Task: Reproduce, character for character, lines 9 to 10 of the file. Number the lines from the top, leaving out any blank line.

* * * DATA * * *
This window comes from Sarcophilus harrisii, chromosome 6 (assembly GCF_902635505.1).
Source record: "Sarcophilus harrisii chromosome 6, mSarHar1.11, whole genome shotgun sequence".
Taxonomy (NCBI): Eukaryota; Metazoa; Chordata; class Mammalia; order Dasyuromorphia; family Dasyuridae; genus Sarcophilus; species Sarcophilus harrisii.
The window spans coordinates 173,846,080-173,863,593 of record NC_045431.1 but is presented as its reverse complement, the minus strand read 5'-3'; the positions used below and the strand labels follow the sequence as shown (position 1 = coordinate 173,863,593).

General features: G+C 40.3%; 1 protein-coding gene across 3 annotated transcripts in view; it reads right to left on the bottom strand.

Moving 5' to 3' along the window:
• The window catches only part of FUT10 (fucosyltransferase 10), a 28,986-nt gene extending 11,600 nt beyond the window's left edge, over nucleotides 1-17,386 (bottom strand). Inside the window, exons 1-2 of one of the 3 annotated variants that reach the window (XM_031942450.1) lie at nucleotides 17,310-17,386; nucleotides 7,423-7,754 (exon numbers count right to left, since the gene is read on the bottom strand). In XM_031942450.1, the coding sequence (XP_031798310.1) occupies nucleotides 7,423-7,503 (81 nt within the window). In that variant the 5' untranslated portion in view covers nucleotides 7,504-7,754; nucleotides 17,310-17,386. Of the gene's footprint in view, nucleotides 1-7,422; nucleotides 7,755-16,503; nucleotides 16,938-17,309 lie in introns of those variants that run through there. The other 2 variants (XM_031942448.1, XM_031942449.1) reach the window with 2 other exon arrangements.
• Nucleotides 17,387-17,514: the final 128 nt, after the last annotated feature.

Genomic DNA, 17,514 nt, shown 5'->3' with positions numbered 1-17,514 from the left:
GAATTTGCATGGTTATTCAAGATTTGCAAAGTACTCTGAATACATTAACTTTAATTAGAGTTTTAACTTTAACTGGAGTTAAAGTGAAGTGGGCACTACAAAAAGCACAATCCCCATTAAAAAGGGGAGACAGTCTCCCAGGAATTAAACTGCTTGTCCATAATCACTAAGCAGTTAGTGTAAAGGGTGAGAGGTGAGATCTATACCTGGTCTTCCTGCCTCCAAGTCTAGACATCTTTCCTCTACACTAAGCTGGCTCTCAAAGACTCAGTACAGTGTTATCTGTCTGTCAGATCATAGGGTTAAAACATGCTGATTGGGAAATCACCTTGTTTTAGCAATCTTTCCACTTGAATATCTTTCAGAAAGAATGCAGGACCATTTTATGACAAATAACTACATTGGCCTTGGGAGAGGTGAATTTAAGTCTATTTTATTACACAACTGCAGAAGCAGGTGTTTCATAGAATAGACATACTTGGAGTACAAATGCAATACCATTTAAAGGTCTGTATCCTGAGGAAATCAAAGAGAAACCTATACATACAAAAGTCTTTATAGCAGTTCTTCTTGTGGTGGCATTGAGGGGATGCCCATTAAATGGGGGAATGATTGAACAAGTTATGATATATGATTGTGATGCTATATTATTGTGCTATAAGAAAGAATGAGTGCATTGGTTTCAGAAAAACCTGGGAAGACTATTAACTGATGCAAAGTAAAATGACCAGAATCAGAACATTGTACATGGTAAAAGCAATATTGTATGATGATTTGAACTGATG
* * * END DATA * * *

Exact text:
Genomic DNA, 17,514 nt, shown 5'->3' with positions numbered 1-17,514 from the left:
GAATTTGCATGGTTATTCAAGATTTGCAAAGTACTCTGAATACATTAACTTTAATTAGAGTTTTAACTTTAACTGGAGTTAAAGTGAAGTGGGCACTACAAAAAGCACAATCCCCATTAAAAAGGGGAGACAGTCTCCCAGGAATTAAACTGCTTGTCCATAATCACTAAGCAGTTAGTGTAAAGGGTGAGAGGTGAGATCTATACCTGGTCTTCCTGCCTCCAAGTCTAGACATCTTTCCTCTACACTAAGCTGGCTCTCAAAGACTCAGTACAGTGTTATCTGTCTGTCAGATCATAGGGTTAAAACATGCTGATTGGGAAATCACCTTGTTTTAGCAATCTTTCCACTTGAATATCTTTCAGAAAGAATGCAGGACCATTTTATGACAAATAACTACATTGGCCTTGGGAGAGGTGAATTTAAGTCTATTTTATTACACAACTGCAGAAGCAGGTGTTTCATAGAATAGACATACTTGGAGTACAAATGCAATACCATTTAAAGGTCTGTATCCTGAGGAAATCAAAGAGAAACCTATACATACAAAAGTCTTTATAGCAGTTCTTCTTGTGGTGGCATTGAGGGGATGCCCATTAAATGGGGGAATGATTGAACAAGTTATGATATATGATTGTGATGCTATATTATTGTGCTATAAGAAAGAATGAGTGCATTGGTTTCAGAAAAACCTGGGAAGACTATTAACTGATGCAAAGTAAAATGACCAGAATCAGAACATTGTACATGGTAAAAGCAATATTGTATGATGATTTGAACTGATG